The Indian gaming market has been on an upward trajectory over the last few years, especially with the boom of mobile gaming. Almost everyone today has access to a mobile phone, and even a casual gamer can easily jump into one of the many games available. With Android being the leading mobile platform in the country, the Google Play Store is where most Indians find their apps and games. We had a chance to interview Kanan Rai, Business Development Manager at Google Play, and get some insights on how the marketplace works, her role in developing Google Play, and her thoughts on the latest trends and where it’s headed next.
Tell us a bit about yourself and your journey in the industry so far.
I am a literature student by education, and joined Google way back in 2008. Google was an awe-inspiring company innovating at a remarkable pace and I was lucky enough to be a part of a very talented organization.
I’ve spent the past 10 years at different roles at Google from digital advertising to product policy to monetization and business development, with a simple vision to empower users and grow developers in the internet ecosystem in India. I have been working with startups, large internet companies in India to help them innovate & build sustainable solutions for users. I’ve also had the opportunity to travel extensively, learning about markets like the US, South Korea, Japan, South East Asia, etc. to help some of the top companies there grow their understanding of the Indian landscape.
● With your experience in the industry, what drew you to the games and apps market?
For me it was not only a choice of working in the apps and games space, but the choice of working in the app and game space in India because of the incredible pace of growth and innovation. Some of the most valuable interactions in the last 10 years has been with startups. There are several inspiring stories of entrepreneurs working to solve real problems in India.
From preventive health-care for diabetes; to AI based tutoring advice for exasperatingly difficult practice exam questions; to a one member team building a million dollar game. It’s amazing to not only witness but actively participate in and bring change to this ecosystem that will shape the future. It’s a great time to be in this space given that all eyes and ears are on the Indian app ecosystem right now.
● Indian is one of the largest emerging smartphone markets in the world. How has it evolved in the last few years? What are some of the major factors that has impacted the market?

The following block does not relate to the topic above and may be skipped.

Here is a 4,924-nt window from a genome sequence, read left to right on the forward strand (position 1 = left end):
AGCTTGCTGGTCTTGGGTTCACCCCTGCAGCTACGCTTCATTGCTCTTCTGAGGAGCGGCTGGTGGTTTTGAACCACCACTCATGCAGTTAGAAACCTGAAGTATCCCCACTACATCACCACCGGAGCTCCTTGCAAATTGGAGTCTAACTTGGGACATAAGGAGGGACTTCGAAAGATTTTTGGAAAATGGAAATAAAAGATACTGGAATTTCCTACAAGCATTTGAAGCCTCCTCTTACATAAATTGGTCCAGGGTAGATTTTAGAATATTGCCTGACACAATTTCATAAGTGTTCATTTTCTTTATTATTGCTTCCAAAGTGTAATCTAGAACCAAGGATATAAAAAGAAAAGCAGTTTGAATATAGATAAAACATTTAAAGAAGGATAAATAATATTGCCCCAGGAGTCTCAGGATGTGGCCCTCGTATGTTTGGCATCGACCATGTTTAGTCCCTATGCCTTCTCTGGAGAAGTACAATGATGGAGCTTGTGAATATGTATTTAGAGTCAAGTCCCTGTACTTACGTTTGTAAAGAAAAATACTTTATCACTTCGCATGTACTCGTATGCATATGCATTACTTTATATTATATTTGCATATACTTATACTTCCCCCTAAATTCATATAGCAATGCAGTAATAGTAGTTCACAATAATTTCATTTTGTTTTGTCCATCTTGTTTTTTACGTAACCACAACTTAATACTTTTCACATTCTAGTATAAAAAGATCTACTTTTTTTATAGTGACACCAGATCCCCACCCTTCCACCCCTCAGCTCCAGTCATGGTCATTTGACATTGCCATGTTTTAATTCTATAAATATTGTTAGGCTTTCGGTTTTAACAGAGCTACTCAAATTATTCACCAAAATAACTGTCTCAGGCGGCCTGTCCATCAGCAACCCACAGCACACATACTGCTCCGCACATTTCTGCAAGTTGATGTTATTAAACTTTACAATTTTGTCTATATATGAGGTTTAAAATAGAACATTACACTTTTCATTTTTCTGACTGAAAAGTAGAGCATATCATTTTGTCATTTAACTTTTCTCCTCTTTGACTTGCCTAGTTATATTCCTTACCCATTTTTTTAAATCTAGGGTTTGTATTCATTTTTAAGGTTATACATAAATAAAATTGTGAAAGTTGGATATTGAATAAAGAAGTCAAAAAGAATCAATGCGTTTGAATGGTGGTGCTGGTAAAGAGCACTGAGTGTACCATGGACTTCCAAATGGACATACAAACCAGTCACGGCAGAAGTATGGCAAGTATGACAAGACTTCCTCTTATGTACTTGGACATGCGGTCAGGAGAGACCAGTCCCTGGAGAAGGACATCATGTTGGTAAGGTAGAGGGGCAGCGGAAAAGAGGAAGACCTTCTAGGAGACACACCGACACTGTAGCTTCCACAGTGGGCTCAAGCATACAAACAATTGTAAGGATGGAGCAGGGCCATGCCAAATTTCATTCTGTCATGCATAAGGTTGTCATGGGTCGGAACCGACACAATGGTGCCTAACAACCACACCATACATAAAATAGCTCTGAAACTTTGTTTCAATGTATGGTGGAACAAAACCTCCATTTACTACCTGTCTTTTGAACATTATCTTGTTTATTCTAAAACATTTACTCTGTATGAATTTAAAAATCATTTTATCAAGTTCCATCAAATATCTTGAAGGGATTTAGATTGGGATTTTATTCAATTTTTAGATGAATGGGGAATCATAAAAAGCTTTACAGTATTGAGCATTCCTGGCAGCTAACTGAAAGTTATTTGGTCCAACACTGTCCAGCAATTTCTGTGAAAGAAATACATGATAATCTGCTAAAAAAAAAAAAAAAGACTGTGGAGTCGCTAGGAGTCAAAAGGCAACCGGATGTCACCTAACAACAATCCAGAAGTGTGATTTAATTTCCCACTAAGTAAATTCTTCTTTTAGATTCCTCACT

India’s internet evolution has been unique in many ways. While most of the world moved from PCs to laptops to mobile phones to smartphones, India leapfrogged from PCs to smartphones, and in many cases the smartphone is a user’s first interaction with the internet.
With about 330 million smartphones and over 400 million internet users, India is now the #2 smartphone market in the world after China. Last year India became the most engaged Android country in the world with over a BILLION downloads a month! But it’s also important to consider that only about 20% of the population is using smartphones: so the opportunity for growth is still substantial.
That said there were and continue to be many challenges in the ecosystem. Most devices were under $100 with limited storage, battery and an internet connection that was practically unaffordable. Jio addressed the last problem to some extent when data costs were slashed across carriers and many users now have the standard 1.5GB a day. They no longer ration their data and don’t mind paying the extra buck to stream an HD film or play a graphic intensive game.
People have upgraded from the 512MB RAM and over 97% users have devices with over 1GB RAM and 99% are 4G capable. People are increasingly getting comfortable transacting online be it In-app-purchases in games or online subscriptions and we have seen a 3X increase in consumer spend on Google Play in India.
As a result of all this growth, many international players have turned to India and are increasingly investing in the market as they see immense opportunity: these are very encouraging signs for the ecosystem.
● What are you thoughts on the current Mobile Gaming market, especially in India. What do you think works and what doesn’t work?
The gaming ecosystem in India is still nascent. We haven’t necessarily had a digital gaming culture in India. Only a privileged few grew up with console games at home, and for most, a smartphone is not only the first time they access the internet, but also the first time they play an online game.
If you look at the top charts you’ll see international games like Candy Crush and Subway Surfer dominating the list, but we have seen a couple of breakaway successes from India like Ludo and Teen Patti. Many local developers are now building games with Indian themes be it strategy games or the umpteen Bollywood games or the super casual titles targeting women like match 3 and simulation. This was not the case even 3 years ago and it’s heartening to see increasing investment from both local and international developers.
There is also an upswing in terms of the number of mobile gamers in India, even if they don’t identify themselves as that. What I mean is that a person who spends 2-3 hours a day playing games on his or her smartphone is unlikely to call themselves a gamer, as they associate the core to mid-core gamers, players who invest in MMO games as the real “gamers”.
We’ve been working with other members of the game industry to address these questions of game engagement, improving quality of games, supporting independent game developers, monetization opportunity, localization, device compatibility, distribution and many others. Just from the top of my head, some of our most recent initiatives include the Indie Games Academy which will help identify and nurture game developers with potential, we have introduced many new forms of payments like recharge codes, net banking, DCB for Idea, Airtel and Vodafone, debit cards, etc. We have even worked on a program called Building for Billions that helps apps and game developers build for low end devices based on our findings from developing markets.